What Is Considered Domestic Violence?
The California State Penal Code Section 13700(b) defines domestic violence as “abuse committed against an adult or a minor who is a spouse, former spouse, cohabitant, former cohabitant, or person with whom the suspect has had a child or is having or has had a dating or engagement relationship.”
Abuse occurs when a person intentionally or recklessly causes or attempts to cause bodily harm. It also includes the placing of another person in reasonable apprehension of imminent serious bodily harm to themselves or another person.
How Much Jail Time for a Domestic Violence Conviction?
In California, there are two kinds of domestic violence charges: spousal battery under Penal Code Section 243(e)(1) and corporal injury to a spouse or co-inhabitant under Section 273.5. The penalties differ depending on the section the offense is charged under.
Instances of spousal battery are charged as misdemeanors. Penal Code 243(e)(1) defines spousal battery as a willful or unlawful touching of an intimate partner inflicting force or violence. Note, it is not necessary for the victim to suffer actual bodily injury or harm.
An intimate partner is considered:
- A current or former spouse
- A current or former co-inhabitant
- A current or former fiancé
- A person with whom the defendant had or has a dating or engagement relationship
- The mother or father of the defendant’s child
Penalties include a maximum fine of $2,000, a maximum jail sentence of 1 year, or both.
Corporal injury to a spouse or co-inhabitant
Corporal injury to a spouse or co-inhabitant is known as a “wobbler” offense and can be charged as either a misdemeanor or a felony, depending on the circumstances. Penal Code Section 273.5 describes the offense as the infliction of physical injury on an intimate partner causing a traumatic condition. Unlike with domestic battery, the victim must suffer physical injuries, such as bruises, cuts, fractures, etc.
Under this section, intimate partner is defined much more narrowly, including only:
- Past or present spouses
- Past or present co-inhabitants
- The mother or father of the defendant’s child
The offender will be charged with a felony if the victim’s injuries are serious or if the defendant has a prior criminal record.
The penalties for a felony conviction include a maximum prison sentence of 4 years and a maximum fine of $6,000. A misdemeanor conviction can result in the same maximum fine amount and a stint up to 1 year in a Los Angeles County jail.
Common Defenses to Domestic Violence Charges
An arrest in an alleged domestic abuse situation can be both unexpected and frustrating. You may feel like the whole incident was a misunderstanding or was just blown out of proportion. Fortunately, there are many potential defenses in cases like these.
Some of the common defenses include:
- The alleged victim is lying: In many cases, the alleged victim is found to have made false statements about what happened.
- The incident was an accident: The victim may have suffered the injuries in an accident, instead of due to intentional or willful conduct on the part of the defendant.
- The defendant was acting in self-defense: If the alleged victim was attacking the defendant, the defendant may have responded with physical force out of fear for their life.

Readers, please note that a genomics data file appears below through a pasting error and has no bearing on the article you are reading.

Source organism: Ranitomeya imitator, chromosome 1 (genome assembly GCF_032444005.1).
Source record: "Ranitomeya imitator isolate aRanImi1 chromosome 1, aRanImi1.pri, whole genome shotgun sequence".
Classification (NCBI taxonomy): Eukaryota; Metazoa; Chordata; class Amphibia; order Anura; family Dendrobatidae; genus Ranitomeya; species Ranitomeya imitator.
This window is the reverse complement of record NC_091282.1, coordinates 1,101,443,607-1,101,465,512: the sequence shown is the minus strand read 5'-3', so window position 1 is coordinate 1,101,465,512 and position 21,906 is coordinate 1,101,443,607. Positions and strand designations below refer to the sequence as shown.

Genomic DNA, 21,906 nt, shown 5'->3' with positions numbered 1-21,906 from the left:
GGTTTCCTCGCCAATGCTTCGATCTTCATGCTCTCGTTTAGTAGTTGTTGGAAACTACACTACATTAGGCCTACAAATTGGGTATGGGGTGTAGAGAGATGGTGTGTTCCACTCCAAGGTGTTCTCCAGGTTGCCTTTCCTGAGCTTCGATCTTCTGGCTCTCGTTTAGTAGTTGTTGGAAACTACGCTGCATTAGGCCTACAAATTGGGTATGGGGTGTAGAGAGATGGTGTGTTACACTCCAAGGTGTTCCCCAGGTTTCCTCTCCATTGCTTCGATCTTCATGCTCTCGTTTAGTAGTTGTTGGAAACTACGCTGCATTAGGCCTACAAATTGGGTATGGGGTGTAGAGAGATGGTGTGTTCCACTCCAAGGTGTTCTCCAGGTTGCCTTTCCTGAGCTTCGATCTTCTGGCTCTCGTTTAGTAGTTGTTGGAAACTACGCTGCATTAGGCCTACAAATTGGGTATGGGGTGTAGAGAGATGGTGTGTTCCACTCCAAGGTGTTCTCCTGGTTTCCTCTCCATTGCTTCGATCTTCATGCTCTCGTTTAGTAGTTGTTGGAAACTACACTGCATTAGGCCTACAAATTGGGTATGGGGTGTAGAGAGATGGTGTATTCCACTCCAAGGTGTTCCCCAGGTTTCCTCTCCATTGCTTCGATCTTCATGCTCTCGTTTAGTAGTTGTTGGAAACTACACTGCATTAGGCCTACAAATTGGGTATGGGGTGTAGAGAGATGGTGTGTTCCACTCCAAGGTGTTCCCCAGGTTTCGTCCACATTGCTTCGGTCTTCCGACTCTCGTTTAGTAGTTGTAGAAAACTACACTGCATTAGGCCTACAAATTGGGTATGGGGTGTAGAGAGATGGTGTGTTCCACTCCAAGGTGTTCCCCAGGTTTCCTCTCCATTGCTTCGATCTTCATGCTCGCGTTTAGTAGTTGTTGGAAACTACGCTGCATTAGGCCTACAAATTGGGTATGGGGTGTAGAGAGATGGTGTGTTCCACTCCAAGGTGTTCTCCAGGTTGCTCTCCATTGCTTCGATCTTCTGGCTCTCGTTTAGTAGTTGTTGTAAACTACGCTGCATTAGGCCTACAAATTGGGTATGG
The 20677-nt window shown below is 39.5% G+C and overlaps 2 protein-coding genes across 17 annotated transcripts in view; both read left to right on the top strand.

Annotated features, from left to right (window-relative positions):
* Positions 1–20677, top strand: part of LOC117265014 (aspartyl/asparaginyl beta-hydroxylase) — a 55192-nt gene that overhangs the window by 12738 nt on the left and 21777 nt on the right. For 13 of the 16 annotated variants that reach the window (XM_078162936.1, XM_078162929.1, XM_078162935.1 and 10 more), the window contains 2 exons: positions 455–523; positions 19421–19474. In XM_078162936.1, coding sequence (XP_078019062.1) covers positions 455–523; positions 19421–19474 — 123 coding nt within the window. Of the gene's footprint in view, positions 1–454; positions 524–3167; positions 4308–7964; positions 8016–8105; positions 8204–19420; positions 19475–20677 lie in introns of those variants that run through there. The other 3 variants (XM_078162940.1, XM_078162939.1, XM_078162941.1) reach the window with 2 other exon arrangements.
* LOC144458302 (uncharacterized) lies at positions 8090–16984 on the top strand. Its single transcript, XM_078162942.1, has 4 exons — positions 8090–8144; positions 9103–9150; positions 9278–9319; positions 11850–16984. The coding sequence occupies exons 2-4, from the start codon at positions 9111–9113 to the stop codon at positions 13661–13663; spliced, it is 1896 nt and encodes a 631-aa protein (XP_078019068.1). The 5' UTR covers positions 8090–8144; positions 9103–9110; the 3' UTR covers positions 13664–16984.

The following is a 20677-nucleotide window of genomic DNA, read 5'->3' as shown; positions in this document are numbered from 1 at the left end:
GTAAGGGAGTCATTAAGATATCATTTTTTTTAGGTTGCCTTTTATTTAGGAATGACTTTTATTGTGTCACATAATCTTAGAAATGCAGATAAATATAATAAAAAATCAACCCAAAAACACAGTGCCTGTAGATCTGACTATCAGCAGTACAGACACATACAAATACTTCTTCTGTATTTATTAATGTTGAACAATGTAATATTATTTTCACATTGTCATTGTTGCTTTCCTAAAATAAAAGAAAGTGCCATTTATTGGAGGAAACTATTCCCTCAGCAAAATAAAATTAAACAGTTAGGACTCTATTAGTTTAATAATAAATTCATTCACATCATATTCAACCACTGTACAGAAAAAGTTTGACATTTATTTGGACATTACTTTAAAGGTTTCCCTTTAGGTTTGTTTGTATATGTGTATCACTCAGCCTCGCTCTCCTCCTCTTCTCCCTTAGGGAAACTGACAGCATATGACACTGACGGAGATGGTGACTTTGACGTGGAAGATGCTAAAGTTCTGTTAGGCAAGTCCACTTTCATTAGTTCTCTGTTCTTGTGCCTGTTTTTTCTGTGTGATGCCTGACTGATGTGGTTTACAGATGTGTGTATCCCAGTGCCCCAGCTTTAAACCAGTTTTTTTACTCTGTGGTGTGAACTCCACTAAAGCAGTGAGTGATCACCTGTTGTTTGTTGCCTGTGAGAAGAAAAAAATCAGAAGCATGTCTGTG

- The police made errors: An experienced Los Angeles domestic violence attorney will thoroughly go through the details of the arrest and any related police investigations. If the police committed an error at any point in the process, evidence could be thrown out or the case may be dismissed entirely.
- Domestic violence cannot be proven beyond reasonable doubt: Reasonable doubt is an incredibly difficult standard to meet. Domestic violence cases can often be reduced to he said, she said situations. If the defense can impeach the testimony of a key witness, such as the accuser, the prosecution may not clear the reasonable doubt bar.
Remember, in any criminal case, an arrest is just the start. Talk to a domestic violence lawyer in Los Angeles about all the potential ways you can fight the charges against you.
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Can Domestic Violence Charges Be Dropped?
In domestic violence cases, people often assume that the alleged victim has the power to “press charges.” However, it is not up to the victim whether the case proceeds or not.
The prosecutor is the one who decides whether there is enough evidence to bring a case. That being said, a skilled Los Angeles domestic violence lawyer can identify all possible weaknesses in the prosecution’s case and argue for the charges to be dropped or reduced, depending on the circumstances.
Common Charges Related to Domestic Violence
When a person is charged with domestic violence, they often also face charges for residual crimes, including:
- Child abuse and endangerment – Penal Code Section 273(a)
- Restraining order violations – Penal Code Section 273.6
- Protective order violations – Penal Code Section 273.6
- Battery – Penal Code Section 242
- Assault – Penal Code Section 240
- Stalking – Penal Code Section 646.9(a)
- Aggravated trespass – Penal Code Section 601
- Criminal threats – Penal Code Section 422
- Damage to a telephone or cable line – Penal Code Section 591
- Dissuading a witness from reporting a crime – Penal Code Section 136.1
- Elder abuse – Penal Code Section 368